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We're seeing some strange behaviour and we're not sure if it's a problem with apache, php, mysql or the OS, so over to the big brains of stackoverflow!

We have Apache and mod_php talking to a mysql5 server. Sometimes, a process will choose to hang, trying to read from a file descriptor.

Firing up strace one on of them (all hanging processes showed the same results) gave this :

[root@prweb133v ~]# strace -p 8450
Process 8450 attached - interrupt to quit
read(57,  <unfinished ...>

So what was it trying to read?

[root@prweb133v ~]# lsof -p 8450
httpd   8450 apache   57u  IPv4    5546599             TCP
prweb133v.local:36615->hadat.local:mysql (ESTABLISHED)

That's our mysql server! Ok, so maybe it was trying to read the results of a query, I thought. Checking the processlist on the mysql server, the connection was established but in a state of SLEEP.


So then I checked netstat to see who was trying to send/receive what.

On the webserver :

[root@prweb133v ~]# netstat -t -n -a | grep 36615
tcp        0      5         

and on the mysql server there was an established connection but 0 in the send or receive queues.

Any idea what these mysterious 5 bytes could be, or why they randomly don't get the the mysql server?



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Can you connect and query the database yourself and/or from other applications? –  jdizzle Feb 10 '10 at 20:15
Are you sure that this happens randomly and that it's not tied to a particular script? –  Brian Lacy Feb 11 '10 at 0:31
I'm Mike's colleague; when in this failure state, you can open a newer browser (get a new PHP session) and use the site as if nothing had happened, so the DB is still OK. It may be tied to a script that is included on all pages, but it's (so far) random as to what page you view triggers the error. –  crb Feb 11 '10 at 9:07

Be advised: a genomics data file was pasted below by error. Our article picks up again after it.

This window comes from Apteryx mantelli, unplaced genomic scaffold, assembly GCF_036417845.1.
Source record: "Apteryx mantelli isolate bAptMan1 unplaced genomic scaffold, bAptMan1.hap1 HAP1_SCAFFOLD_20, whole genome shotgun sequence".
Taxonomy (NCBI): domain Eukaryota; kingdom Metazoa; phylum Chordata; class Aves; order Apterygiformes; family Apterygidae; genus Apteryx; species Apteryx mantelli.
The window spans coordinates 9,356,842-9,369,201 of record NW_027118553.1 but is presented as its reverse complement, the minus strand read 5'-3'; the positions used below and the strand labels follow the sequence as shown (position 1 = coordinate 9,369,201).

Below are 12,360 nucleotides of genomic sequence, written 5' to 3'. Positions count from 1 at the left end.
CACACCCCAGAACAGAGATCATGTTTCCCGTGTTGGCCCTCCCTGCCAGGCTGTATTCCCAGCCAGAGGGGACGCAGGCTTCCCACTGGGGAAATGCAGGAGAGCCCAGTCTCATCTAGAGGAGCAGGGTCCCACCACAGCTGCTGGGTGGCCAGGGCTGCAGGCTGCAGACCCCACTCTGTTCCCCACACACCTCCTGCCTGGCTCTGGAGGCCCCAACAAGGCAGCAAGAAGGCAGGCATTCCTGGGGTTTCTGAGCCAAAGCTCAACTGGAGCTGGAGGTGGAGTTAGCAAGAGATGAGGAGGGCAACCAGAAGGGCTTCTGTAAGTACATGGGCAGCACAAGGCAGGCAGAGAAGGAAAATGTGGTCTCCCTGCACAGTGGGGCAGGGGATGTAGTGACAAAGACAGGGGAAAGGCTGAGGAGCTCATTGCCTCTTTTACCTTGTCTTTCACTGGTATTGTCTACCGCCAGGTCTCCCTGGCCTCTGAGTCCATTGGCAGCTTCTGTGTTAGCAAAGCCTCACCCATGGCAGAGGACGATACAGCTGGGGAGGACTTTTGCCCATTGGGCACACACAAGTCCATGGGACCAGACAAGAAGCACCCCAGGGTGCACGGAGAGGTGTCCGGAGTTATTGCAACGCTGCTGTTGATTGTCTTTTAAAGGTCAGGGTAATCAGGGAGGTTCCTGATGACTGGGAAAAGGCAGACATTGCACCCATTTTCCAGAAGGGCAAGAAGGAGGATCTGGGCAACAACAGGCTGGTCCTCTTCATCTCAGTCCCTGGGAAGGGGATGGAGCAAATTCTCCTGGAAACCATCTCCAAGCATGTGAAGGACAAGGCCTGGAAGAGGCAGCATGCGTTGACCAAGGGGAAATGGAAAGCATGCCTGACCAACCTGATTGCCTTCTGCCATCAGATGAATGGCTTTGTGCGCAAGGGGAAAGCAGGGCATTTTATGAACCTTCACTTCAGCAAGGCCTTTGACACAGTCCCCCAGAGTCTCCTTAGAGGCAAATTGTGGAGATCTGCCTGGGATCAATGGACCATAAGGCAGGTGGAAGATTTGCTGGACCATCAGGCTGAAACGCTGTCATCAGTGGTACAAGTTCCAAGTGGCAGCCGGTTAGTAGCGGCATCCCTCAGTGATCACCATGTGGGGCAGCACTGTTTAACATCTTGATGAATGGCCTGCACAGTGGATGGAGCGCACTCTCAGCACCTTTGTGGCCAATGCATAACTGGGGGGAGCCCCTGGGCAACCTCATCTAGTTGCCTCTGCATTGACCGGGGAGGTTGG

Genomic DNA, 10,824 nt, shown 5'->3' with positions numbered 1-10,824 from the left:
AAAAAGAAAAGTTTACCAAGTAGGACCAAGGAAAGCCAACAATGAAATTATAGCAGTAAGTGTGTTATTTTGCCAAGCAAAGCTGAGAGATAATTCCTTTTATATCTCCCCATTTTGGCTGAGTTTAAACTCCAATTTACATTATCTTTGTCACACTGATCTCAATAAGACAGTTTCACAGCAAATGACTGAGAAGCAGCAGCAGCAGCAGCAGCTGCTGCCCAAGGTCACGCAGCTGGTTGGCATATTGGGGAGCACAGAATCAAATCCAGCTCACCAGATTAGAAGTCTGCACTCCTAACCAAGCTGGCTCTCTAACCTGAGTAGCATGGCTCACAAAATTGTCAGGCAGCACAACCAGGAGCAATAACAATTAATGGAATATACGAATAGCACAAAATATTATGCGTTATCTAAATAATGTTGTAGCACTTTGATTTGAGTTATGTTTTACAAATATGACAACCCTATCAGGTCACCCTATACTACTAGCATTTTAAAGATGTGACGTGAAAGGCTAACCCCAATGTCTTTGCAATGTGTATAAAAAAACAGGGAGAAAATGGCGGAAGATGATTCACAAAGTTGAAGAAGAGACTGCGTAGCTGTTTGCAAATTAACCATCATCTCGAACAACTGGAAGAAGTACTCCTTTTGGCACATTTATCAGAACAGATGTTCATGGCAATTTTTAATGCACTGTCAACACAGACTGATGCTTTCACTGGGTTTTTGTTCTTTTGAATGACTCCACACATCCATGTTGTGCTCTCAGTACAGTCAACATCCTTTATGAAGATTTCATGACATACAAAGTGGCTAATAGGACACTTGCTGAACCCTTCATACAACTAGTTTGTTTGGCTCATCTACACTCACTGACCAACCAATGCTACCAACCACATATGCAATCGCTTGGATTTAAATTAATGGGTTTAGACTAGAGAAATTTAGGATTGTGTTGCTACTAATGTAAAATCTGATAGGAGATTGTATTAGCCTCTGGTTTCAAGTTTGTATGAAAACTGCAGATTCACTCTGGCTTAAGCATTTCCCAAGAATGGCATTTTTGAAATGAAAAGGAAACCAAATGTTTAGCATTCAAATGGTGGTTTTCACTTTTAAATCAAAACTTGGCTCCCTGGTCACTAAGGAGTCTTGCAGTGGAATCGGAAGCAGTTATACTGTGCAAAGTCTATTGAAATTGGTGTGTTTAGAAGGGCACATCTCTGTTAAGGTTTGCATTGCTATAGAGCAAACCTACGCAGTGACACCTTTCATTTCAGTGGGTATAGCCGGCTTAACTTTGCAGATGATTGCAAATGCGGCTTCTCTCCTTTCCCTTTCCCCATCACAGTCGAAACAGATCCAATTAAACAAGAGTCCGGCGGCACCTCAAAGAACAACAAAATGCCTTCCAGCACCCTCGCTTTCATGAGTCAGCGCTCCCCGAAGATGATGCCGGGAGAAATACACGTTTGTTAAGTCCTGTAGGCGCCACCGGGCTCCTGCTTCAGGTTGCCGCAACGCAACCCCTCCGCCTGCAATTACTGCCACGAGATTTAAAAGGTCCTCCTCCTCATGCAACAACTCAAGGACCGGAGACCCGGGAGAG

2 Answers 2

What mysql-engine are you using (myisam, innodb, ...)? Do you use mysql or mysqli interface on the php side?

I would give the "log" and "log_slow_queries" in the mysql config file a try (possibly to a ramdisk) along with wading trough the output for "SHOW GLOBAL STATUS;" in the mysql shell (every server variable that ends in "*_waits" or is connection related).

Do you have altered any part in the "Fine tuning" section of the mysql config file? Changed some buffers?

In the php.ini, do you have a default value (60) for mysql.connect_timeout? Setting "mysql.trace_mode" to "on" won't hurt for a while.

You also might want to stress-test, if possible, different parts/URLs of your app with a tool like "ab" in order to narrow it down.

Or: When using apache with prefork module, locally start only one server ("Startservers 1", "MaxSpareServers 0", something like that) and stress test until it hangs. Then the logs could be of more value.

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Someone e-mailled me from this page, so I went back to the OP and got this update on the eventual fix we used:

It's been a while, but as far as I remember this was due to some network error between the web server and the mysql server. We were using persistent connections, so the resource was still held open by apache although somewhere along the network the connection had died without either server being aware of it, I think that was due to a poorly configured (or written) firewall.

We stopped using persistent connections and the problem went away.

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